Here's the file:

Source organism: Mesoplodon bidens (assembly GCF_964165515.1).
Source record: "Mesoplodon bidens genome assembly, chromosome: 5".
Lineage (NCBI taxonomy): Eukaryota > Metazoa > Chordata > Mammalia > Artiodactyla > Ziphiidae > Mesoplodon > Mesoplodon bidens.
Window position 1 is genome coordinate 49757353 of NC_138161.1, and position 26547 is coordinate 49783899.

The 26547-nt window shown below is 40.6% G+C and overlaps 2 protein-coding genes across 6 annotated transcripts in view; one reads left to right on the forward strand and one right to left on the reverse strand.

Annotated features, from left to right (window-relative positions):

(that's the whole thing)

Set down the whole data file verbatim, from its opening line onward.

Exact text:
Source organism: Mesoplodon bidens (assembly GCF_964165515.1).
Source record: "Mesoplodon bidens genome assembly, chromosome: 5".
Lineage (NCBI taxonomy): Eukaryota > Metazoa > Chordata > Mammalia > Artiodactyla > Ziphiidae > Mesoplodon > Mesoplodon bidens.
Window position 1 is genome coordinate 49757353 of NC_138161.1, and position 26547 is coordinate 49783899.

The 26547-nt window shown below is 40.6% G+C and overlaps 2 protein-coding genes across 6 annotated transcripts in view; one reads left to right on the forward strand and one right to left on the reverse strand.

Annotated features, from left to right (window-relative positions):